Marilyn Cohodas
50%
50%
Marilyn Cohodas,
User Rank: Strategist
5/13/2014 | 11:44:51 AM
Re: Criminally dumb
Thanks for the original PDF from Steve Gibson and Gibson Research Corporation. Your point is well taken and stilll very instructive 13 years after the fact.
speshul
100%
0%
speshul,
User Rank: Strategist
5/13/2014 | 12:27:35 PM
Re: Criminally dumb
Personally I believe anyone who is in an I.T. position needs to know how the attacks work. I got into I.T. by being hacked as a teenager, and simply asking the hacker how he did it. At the time it seemed like a hack, but all it simply was was a program that logged several thousand yahoo accounts in at a time and would send me freeze codes that would lock my computer up. After I knew how it worked, I simply blocked messages from everyone that wasn't on my friends list. This is how you learn to deal with attacks and block them.

 

EVERY I.T. person should have to go through training that teaches them how these attacks work and operate and the usual methods used. I can't count how many times I've worked with other I.T. reps and they are completely clueless as to how people hack and attack networks and computers. They simply don't know any of the steps or how they're performed. In a world that is dominated by computers, and is rampant with viruses and malware... this should be a requirement in the I.T. field. Even for normal help desk users. So when they see the signs, they can start to immediately react and minimize the effects.
Stephen@STSCORP
50%
50%
[email protected],
User Rank: Apprentice
5/13/2014 | 5:08:05 PM
Re: Criminally dumb
"How is it different from someone allowing through negligence a piece of physical property -- say an empty house --  to be used as a base for criminal activity? "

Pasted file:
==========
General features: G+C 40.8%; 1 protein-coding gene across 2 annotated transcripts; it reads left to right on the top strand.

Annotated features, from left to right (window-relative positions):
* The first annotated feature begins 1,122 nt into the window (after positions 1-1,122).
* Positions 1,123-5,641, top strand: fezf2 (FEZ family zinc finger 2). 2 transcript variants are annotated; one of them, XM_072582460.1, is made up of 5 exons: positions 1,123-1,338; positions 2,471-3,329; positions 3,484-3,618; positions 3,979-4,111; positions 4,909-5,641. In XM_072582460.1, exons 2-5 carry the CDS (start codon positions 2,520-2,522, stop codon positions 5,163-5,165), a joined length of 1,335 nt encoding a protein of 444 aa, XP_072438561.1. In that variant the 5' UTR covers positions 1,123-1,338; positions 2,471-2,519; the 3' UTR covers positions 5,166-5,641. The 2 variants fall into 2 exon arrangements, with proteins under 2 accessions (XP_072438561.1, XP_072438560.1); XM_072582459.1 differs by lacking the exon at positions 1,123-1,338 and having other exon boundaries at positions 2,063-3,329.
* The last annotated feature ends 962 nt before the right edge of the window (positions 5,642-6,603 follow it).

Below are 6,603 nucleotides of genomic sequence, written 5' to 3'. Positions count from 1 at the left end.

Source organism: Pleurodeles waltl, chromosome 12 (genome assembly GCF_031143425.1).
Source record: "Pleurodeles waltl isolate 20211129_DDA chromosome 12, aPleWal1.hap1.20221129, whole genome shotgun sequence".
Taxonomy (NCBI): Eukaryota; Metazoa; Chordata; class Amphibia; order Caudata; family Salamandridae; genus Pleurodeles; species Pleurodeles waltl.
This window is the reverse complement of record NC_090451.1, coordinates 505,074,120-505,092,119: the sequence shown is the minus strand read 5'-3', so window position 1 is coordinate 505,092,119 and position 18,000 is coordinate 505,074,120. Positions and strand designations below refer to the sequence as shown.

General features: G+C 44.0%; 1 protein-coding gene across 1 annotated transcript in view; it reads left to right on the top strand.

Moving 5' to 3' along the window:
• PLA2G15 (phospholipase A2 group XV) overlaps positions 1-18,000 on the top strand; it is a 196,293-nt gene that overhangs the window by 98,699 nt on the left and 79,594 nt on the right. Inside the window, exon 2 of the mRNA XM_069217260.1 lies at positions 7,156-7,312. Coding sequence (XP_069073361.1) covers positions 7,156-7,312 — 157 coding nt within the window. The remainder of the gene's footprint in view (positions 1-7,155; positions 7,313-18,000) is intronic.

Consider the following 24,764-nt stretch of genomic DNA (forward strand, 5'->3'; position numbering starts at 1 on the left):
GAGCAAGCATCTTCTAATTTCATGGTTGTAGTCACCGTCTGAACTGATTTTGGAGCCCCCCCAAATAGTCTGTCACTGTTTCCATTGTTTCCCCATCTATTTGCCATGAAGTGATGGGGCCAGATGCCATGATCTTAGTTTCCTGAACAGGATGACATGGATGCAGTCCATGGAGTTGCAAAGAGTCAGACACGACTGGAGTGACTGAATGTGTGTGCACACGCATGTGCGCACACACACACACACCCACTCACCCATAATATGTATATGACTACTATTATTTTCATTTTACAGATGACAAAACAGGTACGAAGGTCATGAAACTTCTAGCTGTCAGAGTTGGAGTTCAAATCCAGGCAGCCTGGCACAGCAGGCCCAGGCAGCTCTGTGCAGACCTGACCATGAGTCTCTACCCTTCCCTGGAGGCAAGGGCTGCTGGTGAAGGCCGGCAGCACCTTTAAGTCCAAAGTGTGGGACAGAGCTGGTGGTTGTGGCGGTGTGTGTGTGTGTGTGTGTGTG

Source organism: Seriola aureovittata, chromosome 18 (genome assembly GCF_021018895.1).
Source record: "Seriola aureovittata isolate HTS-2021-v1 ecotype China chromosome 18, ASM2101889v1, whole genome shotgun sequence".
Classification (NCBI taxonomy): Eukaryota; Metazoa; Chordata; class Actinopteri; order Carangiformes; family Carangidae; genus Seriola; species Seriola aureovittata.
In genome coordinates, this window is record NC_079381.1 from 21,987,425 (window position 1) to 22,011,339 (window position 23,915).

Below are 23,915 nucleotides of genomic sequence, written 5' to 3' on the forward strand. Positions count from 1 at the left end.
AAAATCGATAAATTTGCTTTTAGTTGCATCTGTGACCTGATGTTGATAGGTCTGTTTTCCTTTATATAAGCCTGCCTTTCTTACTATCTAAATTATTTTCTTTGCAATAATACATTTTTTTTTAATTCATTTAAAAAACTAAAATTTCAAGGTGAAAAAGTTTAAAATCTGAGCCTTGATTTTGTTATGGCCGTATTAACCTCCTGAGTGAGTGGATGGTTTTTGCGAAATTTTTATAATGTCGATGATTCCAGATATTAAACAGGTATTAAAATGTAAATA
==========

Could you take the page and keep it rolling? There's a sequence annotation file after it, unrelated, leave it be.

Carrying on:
I think it differs just a bit. In, that the data on someone's machine would be picked through thoroughly compared to a physical check of someone's property where they'd lift the machine from one's home, and not bother to check the fridge, sink, cabinets and so on.
<<   <   Page 2 / 2


News
FluBot Malware's Rapid Spread May Soon Hit US Phones
Kelly Sheridan, Staff Editor, Dark Reading,  4/28/2021
Slideshows
7 Modern-Day Cybersecurity Realities
Steve Zurier, Contributing Writer,  4/30/2021
Commentary
How to Secure Employees' Home Wi-Fi Networks
Bert Kashyap, CEO and Co-Founder at SecureW2,  4/28/2021
Register for Dark Reading Newsletters
White Papers
Video
Cartoon Contest
Current Issue
2021 Top Enterprise IT Trends
We've identified the key trends that are poised to impact the IT landscape in 2021. Find out why they're important and how they will affect you today!
Flash Poll
Twitter Feed
Dark Reading - Bug Report
Bug Report
Enterprise Vulnerabilities
From DHS/US-CERT's National Vulnerability Database
CVE-2021-31755
PUBLISHED: 2021-05-07
An issue was discovered on Tenda AC11 devices with firmware through 02.03.01.104_CN. A stack buffer overflow vulnerability in /goform/setmac allows attackers to execute arbitrary code on the system via a crafted post request.
CVE-2021-31756
PUBLISHED: 2021-05-07
An issue was discovered on Tenda AC11 devices with firmware through 02.03.01.104_CN. A stack buffer overflow vulnerability in /gofrom/setwanType allows attackers to execute arbitrary code on the system via a crafted post request. This occurs when input vector controlled by malicious attack get copie...
CVE-2021-31757
PUBLISHED: 2021-05-07
An issue was discovered on Tenda AC11 devices with firmware through 02.03.01.104_CN. A stack buffer overflow vulnerability in /goform/setVLAN allows attackers to execute arbitrary code on the system via a crafted post request.
CVE-2021-31758
PUBLISHED: 2021-05-07
An issue was discovered on Tenda AC11 devices with firmware through 02.03.01.104_CN. A stack buffer overflow vulnerability in /goform/setportList allows attackers to execute arbitrary code on the system via a crafted post request.
CVE-2021-31458
PUBLISHED: 2021-05-07
This vulnerability allows remote attackers to execute arbitrary code on affected installations of Foxit Reader 10.1.1.37576. User interaction is required to exploit this vulnerability in that the target must visit a malicious page or open a malicious file. The specific flaw exists within the handlin...